New World, New Problems
We live in a fascinating time. In the last decade, we have witnessed a drastic change culturally, and technologically. Technology has advanced to the point where a mobile phone is now more powerful than a home computer was ten years ago, more powerful than a supercomputer was in the 1980’s. Culturally, we are probably the most tolerant of each other that we have ever been and social media has become an integral part of the way that we communicate with each other. There are also negatives, of course. The western world is still dropping bombs on innocent civilians in the middle east and calling it ‘heroism’, while any retaliation on their part is then branded ‘terrorism’. We are still pillaging our planet of its limited natural resources as if they were unlimited, without any legitimate contingency plan in place for i̶f̶ when we run out.
Donald Trump is now president elect of the U.S.A. I’m not sure whether or not this is a positive or a negative. While it does signify a collective desire for radical changes to be made politically(this desire is also evident in Britain with the vote being passed to exit the European Union), it will likely make little actual difference. Trump also carries with him some unsavoury, and potentially hazardous ideals. Donald Trump, the Donald Trump, will be the Primary Representative for the biggest western superpower, the United States of America. I suspect though, that a large proportion of the Trump bashing brigade does not actually possess any knowledge of Trump and his ideals beyond a ‘Worst Donald Trump Quotes’ video that they came across while scrolling through their Facebook news feed. It has become a trend to mock Trump. Make a Trump joke and you get to sound political as well as get a guaranteed laugh from people who are in on said trend.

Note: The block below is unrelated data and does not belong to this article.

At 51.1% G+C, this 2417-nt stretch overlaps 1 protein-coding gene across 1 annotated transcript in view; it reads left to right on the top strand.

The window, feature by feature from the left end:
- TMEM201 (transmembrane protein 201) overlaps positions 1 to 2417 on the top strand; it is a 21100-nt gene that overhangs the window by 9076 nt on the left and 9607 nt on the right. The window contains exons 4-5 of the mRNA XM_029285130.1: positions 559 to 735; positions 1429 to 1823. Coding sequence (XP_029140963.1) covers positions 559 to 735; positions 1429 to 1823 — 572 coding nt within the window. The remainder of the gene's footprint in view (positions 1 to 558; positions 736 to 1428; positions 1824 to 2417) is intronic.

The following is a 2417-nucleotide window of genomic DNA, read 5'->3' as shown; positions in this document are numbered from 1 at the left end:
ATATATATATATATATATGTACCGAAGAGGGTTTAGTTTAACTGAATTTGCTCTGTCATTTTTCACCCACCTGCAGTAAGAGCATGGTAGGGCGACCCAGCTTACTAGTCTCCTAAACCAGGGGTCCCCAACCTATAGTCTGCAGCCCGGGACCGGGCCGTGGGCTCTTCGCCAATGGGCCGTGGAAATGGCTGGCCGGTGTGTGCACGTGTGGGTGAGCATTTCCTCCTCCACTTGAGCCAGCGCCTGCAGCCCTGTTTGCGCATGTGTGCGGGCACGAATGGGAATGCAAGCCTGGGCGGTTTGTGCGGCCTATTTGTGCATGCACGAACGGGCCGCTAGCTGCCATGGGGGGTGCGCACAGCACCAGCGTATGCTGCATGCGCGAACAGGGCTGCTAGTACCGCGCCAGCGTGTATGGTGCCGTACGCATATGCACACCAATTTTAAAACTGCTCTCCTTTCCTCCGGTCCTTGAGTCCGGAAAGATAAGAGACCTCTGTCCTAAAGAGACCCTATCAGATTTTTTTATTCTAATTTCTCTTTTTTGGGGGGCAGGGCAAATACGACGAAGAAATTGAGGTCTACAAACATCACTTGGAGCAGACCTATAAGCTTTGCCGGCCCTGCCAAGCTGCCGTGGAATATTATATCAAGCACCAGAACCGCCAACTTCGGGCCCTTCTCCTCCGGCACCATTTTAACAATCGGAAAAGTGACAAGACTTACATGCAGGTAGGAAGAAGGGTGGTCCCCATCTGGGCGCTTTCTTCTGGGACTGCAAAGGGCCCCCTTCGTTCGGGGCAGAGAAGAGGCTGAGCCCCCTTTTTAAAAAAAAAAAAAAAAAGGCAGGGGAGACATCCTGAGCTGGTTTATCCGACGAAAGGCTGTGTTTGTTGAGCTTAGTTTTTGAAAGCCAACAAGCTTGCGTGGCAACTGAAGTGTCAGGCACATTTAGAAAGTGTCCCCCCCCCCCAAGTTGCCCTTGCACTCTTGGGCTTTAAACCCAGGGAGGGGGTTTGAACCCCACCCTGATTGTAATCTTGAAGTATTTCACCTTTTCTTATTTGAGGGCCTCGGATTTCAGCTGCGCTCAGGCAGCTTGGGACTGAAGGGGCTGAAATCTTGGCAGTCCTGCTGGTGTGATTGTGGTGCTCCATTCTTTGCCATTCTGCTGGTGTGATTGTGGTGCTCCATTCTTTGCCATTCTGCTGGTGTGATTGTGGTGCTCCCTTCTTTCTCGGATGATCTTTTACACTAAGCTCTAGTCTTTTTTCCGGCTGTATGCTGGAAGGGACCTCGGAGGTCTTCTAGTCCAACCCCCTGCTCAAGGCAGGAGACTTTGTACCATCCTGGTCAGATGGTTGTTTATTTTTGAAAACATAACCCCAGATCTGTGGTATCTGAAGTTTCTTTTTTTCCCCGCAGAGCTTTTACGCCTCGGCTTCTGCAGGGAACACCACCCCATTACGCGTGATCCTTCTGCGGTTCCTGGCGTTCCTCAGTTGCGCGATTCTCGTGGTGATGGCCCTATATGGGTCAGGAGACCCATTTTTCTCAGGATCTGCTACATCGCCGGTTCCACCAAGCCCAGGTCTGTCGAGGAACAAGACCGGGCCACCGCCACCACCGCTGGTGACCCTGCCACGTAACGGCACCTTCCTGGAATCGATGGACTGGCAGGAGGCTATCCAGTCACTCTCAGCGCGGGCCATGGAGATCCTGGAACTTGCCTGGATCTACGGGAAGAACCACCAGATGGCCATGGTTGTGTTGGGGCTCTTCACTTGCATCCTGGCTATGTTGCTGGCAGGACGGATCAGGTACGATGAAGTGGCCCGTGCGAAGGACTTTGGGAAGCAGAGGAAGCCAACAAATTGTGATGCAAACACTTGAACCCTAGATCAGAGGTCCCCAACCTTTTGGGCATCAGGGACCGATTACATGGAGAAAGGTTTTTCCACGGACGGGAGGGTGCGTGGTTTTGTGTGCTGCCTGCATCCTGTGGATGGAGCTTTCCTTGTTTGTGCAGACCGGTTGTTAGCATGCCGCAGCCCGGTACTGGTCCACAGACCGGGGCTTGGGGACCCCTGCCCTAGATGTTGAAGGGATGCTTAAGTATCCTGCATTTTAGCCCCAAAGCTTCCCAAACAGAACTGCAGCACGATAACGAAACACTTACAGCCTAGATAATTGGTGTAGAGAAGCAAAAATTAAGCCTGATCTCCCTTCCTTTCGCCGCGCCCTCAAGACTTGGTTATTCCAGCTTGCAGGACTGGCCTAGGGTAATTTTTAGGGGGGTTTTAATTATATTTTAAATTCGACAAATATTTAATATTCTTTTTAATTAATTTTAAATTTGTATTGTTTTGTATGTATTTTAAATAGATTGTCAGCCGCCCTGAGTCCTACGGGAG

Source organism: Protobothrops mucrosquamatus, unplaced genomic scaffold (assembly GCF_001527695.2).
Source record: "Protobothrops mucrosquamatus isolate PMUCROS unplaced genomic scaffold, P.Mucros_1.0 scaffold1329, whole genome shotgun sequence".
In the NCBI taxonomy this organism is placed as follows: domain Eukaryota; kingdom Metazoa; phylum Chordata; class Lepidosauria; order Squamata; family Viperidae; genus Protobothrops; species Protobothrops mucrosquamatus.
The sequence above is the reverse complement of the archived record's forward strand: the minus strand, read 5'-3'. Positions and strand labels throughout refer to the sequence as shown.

We currently have huge inequality throughout our planet. There are people in developed countries with more money than they could hope to spend in numerous lifetimes. While simultaneously, there are people in non-developed countries without access to enough food or clean water to survive. How, in this era of political-correctness and equality, do we continue to let this grossly unjust model continue?
Here in the developed world, we aren’t faced with life or death scenarios in our daily lives. In fact, if you looked at us from the outside-in, you would see a thriving society seemingly inundated with positive and exciting stimuli. However, despite this, suicide is a leading cause of death among our young people and loneliness and depression are at an all-time high. Due to our adoption of social media, we are more ‘connected’ than ever before. Why is it then, that our society is full of lonely people? Evidently, there is something that we are not accounting for. These problems will not disappear if we simply refuse to look at them for long enough, they will only worsen. Although social media has enabled us to garner a higher quantity of connections, it may have also lessened the quality of the them in the process, eradicating a lot of the face-to-face communication that was previously necessary. We cannot keep living by the same rules that were applied in pre-tech saturated eras. They are outdated and apply to a different world than the one we now inhabit. We must be aware that we are living in a new world, and a new world brings with it new problems and the need to find new solutions.